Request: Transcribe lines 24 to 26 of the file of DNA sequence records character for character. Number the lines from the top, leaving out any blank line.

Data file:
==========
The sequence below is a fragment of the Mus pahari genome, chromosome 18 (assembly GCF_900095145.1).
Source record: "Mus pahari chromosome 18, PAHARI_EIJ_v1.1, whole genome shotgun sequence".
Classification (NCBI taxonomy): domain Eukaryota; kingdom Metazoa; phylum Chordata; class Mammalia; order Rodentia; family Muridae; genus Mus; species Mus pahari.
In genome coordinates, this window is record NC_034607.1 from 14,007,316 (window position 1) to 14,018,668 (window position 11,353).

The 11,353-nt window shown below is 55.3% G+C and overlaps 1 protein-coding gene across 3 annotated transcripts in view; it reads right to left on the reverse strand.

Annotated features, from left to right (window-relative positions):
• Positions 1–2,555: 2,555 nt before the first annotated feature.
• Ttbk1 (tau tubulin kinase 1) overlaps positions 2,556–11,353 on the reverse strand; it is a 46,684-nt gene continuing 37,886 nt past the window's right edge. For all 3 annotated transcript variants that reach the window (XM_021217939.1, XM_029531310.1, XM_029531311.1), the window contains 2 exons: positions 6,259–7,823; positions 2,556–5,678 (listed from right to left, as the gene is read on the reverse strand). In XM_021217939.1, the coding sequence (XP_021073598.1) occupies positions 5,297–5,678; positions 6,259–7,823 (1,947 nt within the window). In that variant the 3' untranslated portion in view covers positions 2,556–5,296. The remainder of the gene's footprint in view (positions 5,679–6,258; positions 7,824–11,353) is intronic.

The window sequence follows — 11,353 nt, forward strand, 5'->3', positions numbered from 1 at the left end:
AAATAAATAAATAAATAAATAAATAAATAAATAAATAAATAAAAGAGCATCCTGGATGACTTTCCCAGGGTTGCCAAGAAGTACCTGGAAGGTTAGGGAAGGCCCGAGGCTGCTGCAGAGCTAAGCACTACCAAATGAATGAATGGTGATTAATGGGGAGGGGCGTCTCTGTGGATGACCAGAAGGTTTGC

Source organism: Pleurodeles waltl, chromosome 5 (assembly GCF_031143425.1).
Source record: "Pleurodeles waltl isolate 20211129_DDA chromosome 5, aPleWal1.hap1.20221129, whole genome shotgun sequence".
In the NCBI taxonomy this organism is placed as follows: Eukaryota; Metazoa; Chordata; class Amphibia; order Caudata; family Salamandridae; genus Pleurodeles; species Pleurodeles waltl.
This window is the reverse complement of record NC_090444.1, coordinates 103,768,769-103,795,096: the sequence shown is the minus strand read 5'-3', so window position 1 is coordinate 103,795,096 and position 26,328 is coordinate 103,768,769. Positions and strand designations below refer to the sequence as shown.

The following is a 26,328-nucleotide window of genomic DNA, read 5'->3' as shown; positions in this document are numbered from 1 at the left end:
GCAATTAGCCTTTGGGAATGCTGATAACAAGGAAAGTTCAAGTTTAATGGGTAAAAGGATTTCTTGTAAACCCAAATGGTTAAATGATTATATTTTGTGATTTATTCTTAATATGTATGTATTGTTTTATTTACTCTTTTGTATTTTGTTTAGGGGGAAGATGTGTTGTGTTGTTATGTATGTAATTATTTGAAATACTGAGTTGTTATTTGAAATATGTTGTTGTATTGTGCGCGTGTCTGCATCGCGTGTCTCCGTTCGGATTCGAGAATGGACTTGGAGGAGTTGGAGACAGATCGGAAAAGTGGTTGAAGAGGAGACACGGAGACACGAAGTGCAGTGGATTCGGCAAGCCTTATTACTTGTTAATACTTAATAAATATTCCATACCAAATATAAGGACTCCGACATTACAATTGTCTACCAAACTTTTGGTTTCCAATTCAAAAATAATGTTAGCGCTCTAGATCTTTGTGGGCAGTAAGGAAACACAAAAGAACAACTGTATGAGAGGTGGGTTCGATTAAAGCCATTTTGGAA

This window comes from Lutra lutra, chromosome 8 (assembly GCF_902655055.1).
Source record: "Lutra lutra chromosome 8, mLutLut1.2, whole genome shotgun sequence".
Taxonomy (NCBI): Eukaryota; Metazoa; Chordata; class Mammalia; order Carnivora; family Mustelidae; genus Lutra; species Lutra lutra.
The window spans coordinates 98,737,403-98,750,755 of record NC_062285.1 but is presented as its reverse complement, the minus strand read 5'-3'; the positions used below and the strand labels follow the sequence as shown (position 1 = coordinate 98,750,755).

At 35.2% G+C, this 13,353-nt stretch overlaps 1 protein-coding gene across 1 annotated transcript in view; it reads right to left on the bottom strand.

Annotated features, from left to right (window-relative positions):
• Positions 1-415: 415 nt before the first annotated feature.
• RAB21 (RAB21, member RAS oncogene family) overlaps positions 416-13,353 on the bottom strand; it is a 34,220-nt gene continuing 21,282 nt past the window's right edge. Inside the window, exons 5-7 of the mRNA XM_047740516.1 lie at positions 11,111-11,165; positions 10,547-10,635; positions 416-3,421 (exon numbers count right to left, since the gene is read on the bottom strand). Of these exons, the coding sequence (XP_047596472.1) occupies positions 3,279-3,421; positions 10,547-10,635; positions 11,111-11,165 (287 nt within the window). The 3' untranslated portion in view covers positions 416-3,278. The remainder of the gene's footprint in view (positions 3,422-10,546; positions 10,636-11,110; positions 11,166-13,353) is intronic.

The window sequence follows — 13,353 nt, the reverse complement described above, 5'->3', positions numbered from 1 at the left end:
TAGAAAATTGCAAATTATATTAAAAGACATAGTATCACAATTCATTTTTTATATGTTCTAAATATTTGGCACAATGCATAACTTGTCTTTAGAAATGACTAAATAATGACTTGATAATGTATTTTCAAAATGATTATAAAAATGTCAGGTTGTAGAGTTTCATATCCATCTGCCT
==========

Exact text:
• RAB21 (RAB21, member RAS oncogene family) overlaps positions 416-13,353 on the bottom strand; it is a 34,220-nt gene continuing 21,282 nt past the window's right edge. Inside the window, exons 5-7 of the mRNA XM_047740516.1 lie at positions 11,111-11,165; positions 10,547-10,635; positions 416-3,421 (exon numbers count right to left, since the gene is read on the bottom strand). Of these exons, the coding sequence (XP_047596472.1) occupies positions 3,279-3,421; positions 10,547-10,635; positions 11,111-11,165 (287 nt within the window). The 3' untranslated portion in view covers positions 416-3,278. The remainder of the gene's footprint in view (positions 3,422-10,546; positions 10,636-11,110; positions 11,166-13,353) is intronic.

The window sequence follows — 13,353 nt, the reverse complement described above, 5'->3', positions numbered from 1 at the left end:
TAGAAAATTGCAAATTATATTAAAAGACATAGTATCACAATTCATTTTTTATATGTTCTAAATATTTGGCACAATGCATAACTTGTCTTTAGAAATGACTAAATAATGACTTGATAATGTATTTTCAAAATGATTATAAAAATGTCAGGTTGTAGAGTTTCATATCCATCTGCCT